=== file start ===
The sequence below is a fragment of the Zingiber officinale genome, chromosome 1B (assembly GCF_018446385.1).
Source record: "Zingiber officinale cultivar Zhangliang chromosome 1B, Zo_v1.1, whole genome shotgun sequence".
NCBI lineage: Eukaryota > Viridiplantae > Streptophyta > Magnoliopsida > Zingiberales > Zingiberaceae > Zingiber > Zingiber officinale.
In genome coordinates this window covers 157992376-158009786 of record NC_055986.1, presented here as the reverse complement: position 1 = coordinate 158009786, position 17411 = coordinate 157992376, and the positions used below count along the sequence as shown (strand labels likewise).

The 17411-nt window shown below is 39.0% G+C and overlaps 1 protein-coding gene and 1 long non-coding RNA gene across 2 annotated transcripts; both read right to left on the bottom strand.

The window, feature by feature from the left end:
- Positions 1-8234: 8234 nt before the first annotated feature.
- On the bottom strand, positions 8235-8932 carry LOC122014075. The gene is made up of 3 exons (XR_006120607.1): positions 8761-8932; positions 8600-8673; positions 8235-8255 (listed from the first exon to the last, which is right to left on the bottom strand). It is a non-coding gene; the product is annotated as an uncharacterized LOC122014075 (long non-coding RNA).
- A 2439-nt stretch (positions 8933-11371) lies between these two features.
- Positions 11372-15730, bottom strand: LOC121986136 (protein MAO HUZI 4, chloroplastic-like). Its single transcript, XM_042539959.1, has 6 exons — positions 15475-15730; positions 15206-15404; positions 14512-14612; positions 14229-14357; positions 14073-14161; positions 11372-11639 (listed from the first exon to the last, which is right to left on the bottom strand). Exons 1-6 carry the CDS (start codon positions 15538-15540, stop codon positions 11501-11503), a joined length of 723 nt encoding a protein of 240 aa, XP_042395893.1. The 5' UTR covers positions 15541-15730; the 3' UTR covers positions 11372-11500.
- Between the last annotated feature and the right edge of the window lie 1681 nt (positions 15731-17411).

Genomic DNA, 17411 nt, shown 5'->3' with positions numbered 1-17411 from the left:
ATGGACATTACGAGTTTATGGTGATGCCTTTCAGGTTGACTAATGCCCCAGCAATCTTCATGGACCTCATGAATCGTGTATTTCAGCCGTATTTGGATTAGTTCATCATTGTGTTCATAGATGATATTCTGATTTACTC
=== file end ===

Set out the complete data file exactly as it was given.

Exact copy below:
The sequence below is a fragment of the Zingiber officinale genome, chromosome 1B (assembly GCF_018446385.1).
Source record: "Zingiber officinale cultivar Zhangliang chromosome 1B, Zo_v1.1, whole genome shotgun sequence".
NCBI lineage: Eukaryota > Viridiplantae > Streptophyta > Magnoliopsida > Zingiberales > Zingiberaceae > Zingiber > Zingiber officinale.
In genome coordinates this window covers 157992376-158009786 of record NC_055986.1, presented here as the reverse complement: position 1 = coordinate 158009786, position 17411 = coordinate 157992376, and the positions used below count along the sequence as shown (strand labels likewise).

The 17411-nt window shown below is 39.0% G+C and overlaps 1 protein-coding gene and 1 long non-coding RNA gene across 2 annotated transcripts; both read right to left on the bottom strand.

The window, feature by feature from the left end:
- Positions 1-8234: 8234 nt before the first annotated feature.
- On the bottom strand, positions 8235-8932 carry LOC122014075. The gene is made up of 3 exons (XR_006120607.1): positions 8761-8932; positions 8600-8673; positions 8235-8255 (listed from the first exon to the last, which is right to left on the bottom strand). It is a non-coding gene; the product is annotated as an uncharacterized LOC122014075 (long non-coding RNA).
- A 2439-nt stretch (positions 8933-11371) lies between these two features.
- Positions 11372-15730, bottom strand: LOC121986136 (protein MAO HUZI 4, chloroplastic-like). Its single transcript, XM_042539959.1, has 6 exons — positions 15475-15730; positions 15206-15404; positions 14512-14612; positions 14229-14357; positions 14073-14161; positions 11372-11639 (listed from the first exon to the last, which is right to left on the bottom strand). Exons 1-6 carry the CDS (start codon positions 15538-15540, stop codon positions 11501-11503), a joined length of 723 nt encoding a protein of 240 aa, XP_042395893.1. The 5' UTR covers positions 15541-15730; the 3' UTR covers positions 11372-11500.
- Between the last annotated feature and the right edge of the window lie 1681 nt (positions 15731-17411).

Genomic DNA, 17411 nt, shown 5'->3' with positions numbered 1-17411 from the left:
ATGGACATTACGAGTTTATGGTGATGCCTTTCAGGTTGACTAATGCCCCAGCAATCTTCATGGACCTCATGAATCGTGTATTTCAGCCGTATTTGGATTAGTTCATCATTGTGTTCATAGATGATATTCTGATTTACTC